American Petroleum Institute to concentrate on electing friendly officials
January 7, 2014 10:06 PM
Jack Gerard, president and CEO of the American Petroleum Institute, speaks at the Newseum in Washington, D.C., Tuesday about the state of American energy and the future of the oil and natural gas industry.
By Tracie Mauriello / Pittsburgh Post-Gazette
WASHINGTON -- Temperatures in Washington were colder than they've been in two decades, but the climate was right Tuesday for a leading voice in the petroleum industry to launch a campaign aimed at helping energy-friendly lawmakers prevail in November's midterm elections.
"The collective decisions of the 2014 voters will shape whether, and the extent to which, our nation fulfills its potential as [an] energy superpower," said Jack Gerard, CEO of the American Petroleum Industry.
He spoke Tuesday to 200 energy policy analysts, lobbyists and industry officials during a luncheon at the Newseum, where he offered his trade group's fourth annual report on the state of American energy.
In extended remarks, Mr. Gerard stumped for approval of the Keystone XL pipeline, said hydraulic fracturing is increasingly important in the quest for energy independence, criticized "the outdated political ideology of the professional environmental fringe" and encouraged policy-shapers to rely on science rather than flawed, outdated assumptions and political orthodoxy.
That's what citizens want, Mr. Gerard said. The more they learn the truth about the oil and gas industry, the more supportive they are of the industry's efforts to help the country become energy-independent, he said.
"Energy is one of the few issues that can unite us," he said. It shouldn't be a source of skirmishes and political battles in Washington and in statehouses, Mr. Gerard said.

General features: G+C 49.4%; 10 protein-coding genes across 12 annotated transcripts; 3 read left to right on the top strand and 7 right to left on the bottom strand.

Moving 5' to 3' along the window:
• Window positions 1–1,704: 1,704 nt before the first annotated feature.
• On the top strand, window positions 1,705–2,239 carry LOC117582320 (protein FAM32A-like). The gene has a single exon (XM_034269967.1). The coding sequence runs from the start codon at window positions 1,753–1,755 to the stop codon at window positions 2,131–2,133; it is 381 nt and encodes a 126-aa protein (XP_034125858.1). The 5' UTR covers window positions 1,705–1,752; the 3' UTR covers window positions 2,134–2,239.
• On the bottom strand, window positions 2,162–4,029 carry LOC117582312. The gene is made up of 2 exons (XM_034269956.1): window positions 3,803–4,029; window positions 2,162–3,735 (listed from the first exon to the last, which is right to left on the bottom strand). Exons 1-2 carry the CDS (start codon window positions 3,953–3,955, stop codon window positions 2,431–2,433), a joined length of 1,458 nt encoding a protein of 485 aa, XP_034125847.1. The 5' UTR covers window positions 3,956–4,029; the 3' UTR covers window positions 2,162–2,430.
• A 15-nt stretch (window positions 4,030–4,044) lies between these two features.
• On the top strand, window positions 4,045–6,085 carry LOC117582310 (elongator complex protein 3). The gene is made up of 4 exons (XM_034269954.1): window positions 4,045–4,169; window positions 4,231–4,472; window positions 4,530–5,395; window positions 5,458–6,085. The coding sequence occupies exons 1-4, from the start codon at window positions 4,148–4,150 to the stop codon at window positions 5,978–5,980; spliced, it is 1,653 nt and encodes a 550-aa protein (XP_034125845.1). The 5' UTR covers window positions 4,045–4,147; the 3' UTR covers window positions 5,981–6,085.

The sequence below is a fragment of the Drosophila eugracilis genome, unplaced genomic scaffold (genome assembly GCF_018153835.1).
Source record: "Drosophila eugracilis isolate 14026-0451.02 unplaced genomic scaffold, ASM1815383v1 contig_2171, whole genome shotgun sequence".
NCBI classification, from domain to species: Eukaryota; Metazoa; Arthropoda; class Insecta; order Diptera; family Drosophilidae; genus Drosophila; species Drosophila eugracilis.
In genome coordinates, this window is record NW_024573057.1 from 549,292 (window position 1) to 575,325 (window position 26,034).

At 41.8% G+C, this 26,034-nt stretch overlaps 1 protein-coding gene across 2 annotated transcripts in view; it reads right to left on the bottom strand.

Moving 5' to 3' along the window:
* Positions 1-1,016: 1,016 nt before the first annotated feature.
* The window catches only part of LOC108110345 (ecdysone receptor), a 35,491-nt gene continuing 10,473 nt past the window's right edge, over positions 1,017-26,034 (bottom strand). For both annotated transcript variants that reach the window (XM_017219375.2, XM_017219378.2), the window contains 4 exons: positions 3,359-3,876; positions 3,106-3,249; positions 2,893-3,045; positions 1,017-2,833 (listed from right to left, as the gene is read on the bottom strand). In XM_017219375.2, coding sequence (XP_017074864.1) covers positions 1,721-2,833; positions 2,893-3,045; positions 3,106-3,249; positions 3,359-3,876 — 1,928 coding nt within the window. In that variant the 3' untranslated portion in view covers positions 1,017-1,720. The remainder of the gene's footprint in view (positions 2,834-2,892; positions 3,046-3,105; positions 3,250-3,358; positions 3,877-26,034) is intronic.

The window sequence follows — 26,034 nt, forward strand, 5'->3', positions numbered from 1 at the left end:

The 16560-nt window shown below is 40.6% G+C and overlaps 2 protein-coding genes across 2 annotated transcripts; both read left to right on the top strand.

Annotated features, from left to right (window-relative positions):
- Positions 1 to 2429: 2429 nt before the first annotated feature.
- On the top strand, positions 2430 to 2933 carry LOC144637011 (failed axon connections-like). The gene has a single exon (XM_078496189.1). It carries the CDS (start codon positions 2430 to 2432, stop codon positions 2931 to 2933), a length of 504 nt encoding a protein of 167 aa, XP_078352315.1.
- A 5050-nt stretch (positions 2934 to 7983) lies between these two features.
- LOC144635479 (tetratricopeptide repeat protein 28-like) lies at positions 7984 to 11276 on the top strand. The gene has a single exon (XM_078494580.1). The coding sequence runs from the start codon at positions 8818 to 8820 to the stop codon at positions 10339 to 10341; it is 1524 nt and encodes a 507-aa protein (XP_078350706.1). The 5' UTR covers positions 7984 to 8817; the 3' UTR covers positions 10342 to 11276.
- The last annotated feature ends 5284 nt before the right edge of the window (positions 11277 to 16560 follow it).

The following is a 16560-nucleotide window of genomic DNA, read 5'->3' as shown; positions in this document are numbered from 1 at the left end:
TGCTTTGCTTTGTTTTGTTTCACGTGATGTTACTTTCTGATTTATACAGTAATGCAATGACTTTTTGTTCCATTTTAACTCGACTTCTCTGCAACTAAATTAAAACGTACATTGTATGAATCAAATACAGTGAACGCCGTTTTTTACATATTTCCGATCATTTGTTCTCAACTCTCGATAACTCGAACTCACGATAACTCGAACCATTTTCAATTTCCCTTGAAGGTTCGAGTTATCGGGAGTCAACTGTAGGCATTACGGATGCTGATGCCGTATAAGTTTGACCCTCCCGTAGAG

He used the platform to introduce the institute's "America's Energy, America's Choice" campaign.
"Our goal is to ensure that as our elected representatives and appointed officials make energy policy, the will of the American people is uppermost in their minds and the dominant voice in the energy public policy discussion," he said.
In remarks after his formal address, Mr. Gerard told reporters that the effort would not include grading politicians, as many other groups do, but would include scrutinizing voting records to decide which candidates to support.
One goal is to help elect politicians who will advance a plan to build the Keystone XL, a pipeline that would bring Canadian crude oil to Gulf Coast refineries.
The pipeline plan has been under evaluation for more than five years. That's longer than the country's involvement in World War II and almost as long as it took to build the transcontinental railroad, Mr. Gerard pointed out.
Mr. Gerard declined to say how much API is prepared to spend to influence the mid-terms and to educate people about energy policy.
"The more the public understands, the more confidence they show for the oil-and-gas sector," he said. "Policy matters. Elections matter."
Shale drilling, in particular, has transformed the country from a place of energy scarcity to one of energy abundance, he said. That means new policies are in order, he said.
"We are poised to achieve something big that perhaps could be the biggest thing of our century if we do it well and we do it right," he said.
The American Petroleum Institute represents more than 580 companies involved in oil and gas exploration, production, refining, marketing and distribution as well as marine businesses and service and supply firms.
Bureau chief Tracie Mauriello: firstname.lastname@example.org, 1-703-996-9292 or on Twitter @pgPoliTweets.
Washington Bureau Chief Tracie Mauriello: email@example.com, 703-996-9292 or on Twitter @pgPoliTweets. First Published January 7, 2014 1:28 PM
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